Tuesday, December 05, 2006

Packet Filter

Today I have been going over all of the documents on Packet Filter (pf). The following are the notes which I made while reading (The notes are not complete, just my reference):

Activation from boot:
Edit /etc/rc.conf.local adding:

Activation using pfctl(8):
The pfctl program allows us to activate pf using:
# pfctl -e
And deactivate pf using:
# pfctl -d

*Note that this just enables or disables PF, it doesn't actually load a ruleset. The ruleset must be loaded separately, either before or after PF is enabled.
At boot time pf reads /etc/pf.conf for it's configuration. The file has several parts:
  • Macros: User-defined variables that can hold IP addresses, interface names, etc.
  • Tables: A structure used to hold lists of IP addresses.
  • Options: Various options to control how PF works.
  • Scrub: Reprocessing packets to normalize and defragment them.
  • Queuing: Provides bandwidth control and packet prioritization.
  • Translation: Controls Network Address Translation and packet redirection.
  • Filter Rules: Allows the selective filtering or blocking of packets as they pass through any of the interfaces.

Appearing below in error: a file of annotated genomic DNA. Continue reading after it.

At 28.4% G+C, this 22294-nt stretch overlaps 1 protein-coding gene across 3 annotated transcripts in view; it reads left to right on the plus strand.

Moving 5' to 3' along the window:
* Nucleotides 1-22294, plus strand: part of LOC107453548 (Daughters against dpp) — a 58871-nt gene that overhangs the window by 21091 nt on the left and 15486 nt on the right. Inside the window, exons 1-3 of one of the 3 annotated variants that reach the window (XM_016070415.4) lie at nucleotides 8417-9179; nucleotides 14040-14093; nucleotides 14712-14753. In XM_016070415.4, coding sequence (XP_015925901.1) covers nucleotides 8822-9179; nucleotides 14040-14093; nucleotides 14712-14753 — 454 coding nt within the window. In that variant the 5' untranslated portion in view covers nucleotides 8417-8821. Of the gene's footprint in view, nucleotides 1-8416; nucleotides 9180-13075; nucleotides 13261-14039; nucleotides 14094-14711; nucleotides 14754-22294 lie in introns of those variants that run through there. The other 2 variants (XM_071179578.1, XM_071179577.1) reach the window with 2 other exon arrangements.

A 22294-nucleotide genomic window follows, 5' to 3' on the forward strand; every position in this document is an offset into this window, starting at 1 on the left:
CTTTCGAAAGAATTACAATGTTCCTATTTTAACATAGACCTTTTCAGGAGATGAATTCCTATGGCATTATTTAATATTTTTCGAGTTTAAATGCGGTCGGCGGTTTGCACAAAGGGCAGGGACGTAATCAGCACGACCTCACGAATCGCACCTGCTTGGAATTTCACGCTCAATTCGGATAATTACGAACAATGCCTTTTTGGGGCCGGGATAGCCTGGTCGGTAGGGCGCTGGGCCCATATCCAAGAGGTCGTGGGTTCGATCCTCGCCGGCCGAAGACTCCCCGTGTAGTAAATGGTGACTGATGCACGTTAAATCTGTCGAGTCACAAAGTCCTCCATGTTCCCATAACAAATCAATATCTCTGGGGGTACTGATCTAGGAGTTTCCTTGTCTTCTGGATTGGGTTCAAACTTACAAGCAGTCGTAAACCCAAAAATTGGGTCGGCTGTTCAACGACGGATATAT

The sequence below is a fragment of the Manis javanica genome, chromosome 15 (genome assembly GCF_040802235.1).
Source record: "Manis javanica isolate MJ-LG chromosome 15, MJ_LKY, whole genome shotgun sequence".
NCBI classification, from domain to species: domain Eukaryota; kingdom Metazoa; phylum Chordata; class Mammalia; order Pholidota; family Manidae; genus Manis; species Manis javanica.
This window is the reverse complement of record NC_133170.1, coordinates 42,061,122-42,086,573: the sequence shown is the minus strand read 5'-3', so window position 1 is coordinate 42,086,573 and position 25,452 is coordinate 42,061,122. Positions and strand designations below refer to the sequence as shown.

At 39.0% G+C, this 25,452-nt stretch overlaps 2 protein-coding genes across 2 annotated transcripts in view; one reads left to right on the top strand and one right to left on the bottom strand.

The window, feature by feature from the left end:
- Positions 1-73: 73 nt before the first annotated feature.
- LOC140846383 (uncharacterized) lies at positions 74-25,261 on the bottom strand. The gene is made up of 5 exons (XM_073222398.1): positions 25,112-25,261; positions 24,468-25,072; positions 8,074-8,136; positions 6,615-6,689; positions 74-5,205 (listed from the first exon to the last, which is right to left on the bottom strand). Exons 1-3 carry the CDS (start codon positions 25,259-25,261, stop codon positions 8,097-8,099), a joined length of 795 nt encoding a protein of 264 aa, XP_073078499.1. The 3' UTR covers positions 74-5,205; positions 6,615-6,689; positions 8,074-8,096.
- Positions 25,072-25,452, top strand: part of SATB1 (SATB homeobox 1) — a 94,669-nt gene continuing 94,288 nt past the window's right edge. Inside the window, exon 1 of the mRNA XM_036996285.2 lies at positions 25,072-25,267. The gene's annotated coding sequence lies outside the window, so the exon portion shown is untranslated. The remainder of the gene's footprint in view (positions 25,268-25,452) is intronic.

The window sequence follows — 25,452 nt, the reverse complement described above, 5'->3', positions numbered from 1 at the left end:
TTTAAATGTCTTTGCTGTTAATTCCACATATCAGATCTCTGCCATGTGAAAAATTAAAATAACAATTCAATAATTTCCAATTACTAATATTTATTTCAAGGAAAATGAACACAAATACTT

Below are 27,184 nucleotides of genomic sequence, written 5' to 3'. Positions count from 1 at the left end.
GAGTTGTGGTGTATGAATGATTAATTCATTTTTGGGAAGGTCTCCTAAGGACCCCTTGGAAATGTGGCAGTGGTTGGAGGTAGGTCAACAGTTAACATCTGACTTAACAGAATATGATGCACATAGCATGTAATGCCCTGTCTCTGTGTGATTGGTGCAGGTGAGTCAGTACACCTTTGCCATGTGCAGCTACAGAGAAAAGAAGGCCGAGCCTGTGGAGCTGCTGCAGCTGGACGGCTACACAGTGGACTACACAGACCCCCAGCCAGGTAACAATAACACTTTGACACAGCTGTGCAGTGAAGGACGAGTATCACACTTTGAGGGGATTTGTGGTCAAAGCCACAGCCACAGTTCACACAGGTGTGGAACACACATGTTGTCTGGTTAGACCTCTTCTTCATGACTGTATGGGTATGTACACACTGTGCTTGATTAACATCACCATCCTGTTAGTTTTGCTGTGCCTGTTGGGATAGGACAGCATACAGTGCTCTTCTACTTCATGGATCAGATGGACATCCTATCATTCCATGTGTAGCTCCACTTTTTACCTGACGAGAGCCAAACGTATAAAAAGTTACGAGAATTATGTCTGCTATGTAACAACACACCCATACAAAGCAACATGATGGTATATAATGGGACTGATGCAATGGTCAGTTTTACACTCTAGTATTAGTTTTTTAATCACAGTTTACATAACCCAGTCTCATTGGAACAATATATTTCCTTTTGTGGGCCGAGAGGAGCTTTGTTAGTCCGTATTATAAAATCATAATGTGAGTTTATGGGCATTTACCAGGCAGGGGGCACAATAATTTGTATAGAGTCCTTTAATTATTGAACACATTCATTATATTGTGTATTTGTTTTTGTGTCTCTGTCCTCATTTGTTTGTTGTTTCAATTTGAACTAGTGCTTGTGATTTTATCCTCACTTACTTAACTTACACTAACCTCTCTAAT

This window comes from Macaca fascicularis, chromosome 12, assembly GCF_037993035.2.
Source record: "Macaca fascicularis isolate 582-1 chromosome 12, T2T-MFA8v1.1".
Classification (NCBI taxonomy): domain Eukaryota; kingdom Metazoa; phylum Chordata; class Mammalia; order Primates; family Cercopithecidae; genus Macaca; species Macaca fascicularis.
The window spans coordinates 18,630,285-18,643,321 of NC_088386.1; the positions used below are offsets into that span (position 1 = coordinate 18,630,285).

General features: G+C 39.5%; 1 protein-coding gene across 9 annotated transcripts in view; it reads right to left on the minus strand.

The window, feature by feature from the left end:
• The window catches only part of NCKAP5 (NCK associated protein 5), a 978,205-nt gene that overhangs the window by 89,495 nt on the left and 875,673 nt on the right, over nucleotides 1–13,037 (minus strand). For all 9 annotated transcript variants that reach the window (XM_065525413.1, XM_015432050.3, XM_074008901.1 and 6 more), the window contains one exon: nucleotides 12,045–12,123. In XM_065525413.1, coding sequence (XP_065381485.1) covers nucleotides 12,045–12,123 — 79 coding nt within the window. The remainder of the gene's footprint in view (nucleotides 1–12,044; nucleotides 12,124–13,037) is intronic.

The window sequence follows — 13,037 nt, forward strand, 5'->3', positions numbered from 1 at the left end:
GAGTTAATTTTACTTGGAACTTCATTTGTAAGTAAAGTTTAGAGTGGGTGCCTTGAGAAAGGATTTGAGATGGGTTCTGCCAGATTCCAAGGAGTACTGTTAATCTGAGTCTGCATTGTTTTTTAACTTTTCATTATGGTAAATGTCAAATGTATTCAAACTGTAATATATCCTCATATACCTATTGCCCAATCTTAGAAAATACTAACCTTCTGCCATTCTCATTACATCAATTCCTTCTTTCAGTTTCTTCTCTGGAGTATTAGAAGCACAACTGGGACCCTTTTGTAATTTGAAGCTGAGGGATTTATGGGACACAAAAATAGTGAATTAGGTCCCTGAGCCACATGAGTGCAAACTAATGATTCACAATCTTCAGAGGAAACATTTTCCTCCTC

Lists allow one rule to contain multiple items, e.g. multiple IP addresses, port numbers etc. Lists are defined by specifying items within { } brackets. e.g:
block out on rl0 from (, } to any

When loading a ruleset and a list is encountered by the pfctl(8) program multiple rules are created. e.g. If pfctl found the above rule it would expand that to:
block out on rl0 from to any
block out on rl0 from to any

*Note that the commas between list items are optional.

Macros are user-defined variables. They can hold port numbers, IP addresses etc.
Macro names must start with a letter and may contain letters, digits, and underscores. e.g.:
int_if = "sis0"
pass in on $int_if from any to any
Macros can also contain lists.

Tables hold a groups of IP addresses. Tables are different from lists in that the lookups use less memory and processor and therefore are very fast.
Tables can be used in the following ways:
  • source and/or destination address in filter, scrub, NAT, and redirection rules.
  • translation address in NAT rules.
  • redirection address in redirection rules.
  • destination address in route-to, reply-to, and dup-to filter rule options.
To create a table in pf.conf the table directive is used. There are two attributes that can be specified for each table:
  • const - Once the table has been created the contents can not be changed. If this attribute is not specified; address can be added or removed using pfctl.
  • persist - Keep table in memory even if no rules are referring to it.
For Example:
table <MyNet> {, ! }
table <rfc1918> const {,, }